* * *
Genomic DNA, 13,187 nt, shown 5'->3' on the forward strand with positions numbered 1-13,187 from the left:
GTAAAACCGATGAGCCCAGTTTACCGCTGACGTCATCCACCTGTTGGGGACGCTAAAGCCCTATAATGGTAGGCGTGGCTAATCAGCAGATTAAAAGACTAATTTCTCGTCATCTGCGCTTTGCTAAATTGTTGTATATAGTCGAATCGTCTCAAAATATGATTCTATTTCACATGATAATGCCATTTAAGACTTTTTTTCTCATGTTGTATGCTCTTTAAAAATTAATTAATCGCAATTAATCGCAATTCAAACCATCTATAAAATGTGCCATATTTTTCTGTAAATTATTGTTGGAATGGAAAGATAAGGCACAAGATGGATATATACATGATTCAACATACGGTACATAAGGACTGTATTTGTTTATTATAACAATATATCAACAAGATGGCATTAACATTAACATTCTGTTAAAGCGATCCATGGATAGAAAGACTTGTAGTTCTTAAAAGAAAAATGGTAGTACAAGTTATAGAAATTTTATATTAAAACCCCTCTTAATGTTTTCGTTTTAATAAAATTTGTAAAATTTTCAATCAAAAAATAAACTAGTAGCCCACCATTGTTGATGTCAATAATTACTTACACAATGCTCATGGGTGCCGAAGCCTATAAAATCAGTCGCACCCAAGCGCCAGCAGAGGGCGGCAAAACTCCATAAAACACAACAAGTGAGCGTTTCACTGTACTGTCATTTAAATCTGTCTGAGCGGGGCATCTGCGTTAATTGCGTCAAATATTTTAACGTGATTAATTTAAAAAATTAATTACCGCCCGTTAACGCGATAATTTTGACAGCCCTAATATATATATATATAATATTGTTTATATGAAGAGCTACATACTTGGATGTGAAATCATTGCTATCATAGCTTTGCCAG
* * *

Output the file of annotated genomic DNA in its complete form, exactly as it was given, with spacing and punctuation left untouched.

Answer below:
Genomic DNA, 13,187 nt, shown 5'->3' on the forward strand with positions numbered 1-13,187 from the left:
GTAAAACCGATGAGCCCAGTTTACCGCTGACGTCATCCACCTGTTGGGGACGCTAAAGCCCTATAATGGTAGGCGTGGCTAATCAGCAGATTAAAAGACTAATTTCTCGTCATCTGCGCTTTGCTAAATTGTTGTATATAGTCGAATCGTCTCAAAATATGATTCTATTTCACATGATAATGCCATTTAAGACTTTTTTTCTCATGTTGTATGCTCTTTAAAAATTAATTAATCGCAATTAATCGCAATTCAAACCATCTATAAAATGTGCCATATTTTTCTGTAAATTATTGTTGGAATGGAAAGATAAGGCACAAGATGGATATATACATGATTCAACATACGGTACATAAGGACTGTATTTGTTTATTATAACAATATATCAACAAGATGGCATTAACATTAACATTCTGTTAAAGCGATCCATGGATAGAAAGACTTGTAGTTCTTAAAAGAAAAATGGTAGTACAAGTTATAGAAATTTTATATTAAAACCCCTCTTAATGTTTTCGTTTTAATAAAATTTGTAAAATTTTCAATCAAAAAATAAACTAGTAGCCCACCATTGTTGATGTCAATAATTACTTACACAATGCTCATGGGTGCCGAAGCCTATAAAATCAGTCGCACCCAAGCGCCAGCAGAGGGCGGCAAAACTCCATAAAACACAACAAGTGAGCGTTTCACTGTACTGTCATTTAAATCTGTCTGAGCGGGGCATCTGCGTTAATTGCGTCAAATATTTTAACGTGATTAATTTAAAAAATTAATTACCGCCCGTTAACGCGATAATTTTGACAGCCCTAATATATATATATATAATATTGTTTATATGAAGAGCTACATACTTGGATGTGAAATCATTGCTATCATAGCTTTGCCAG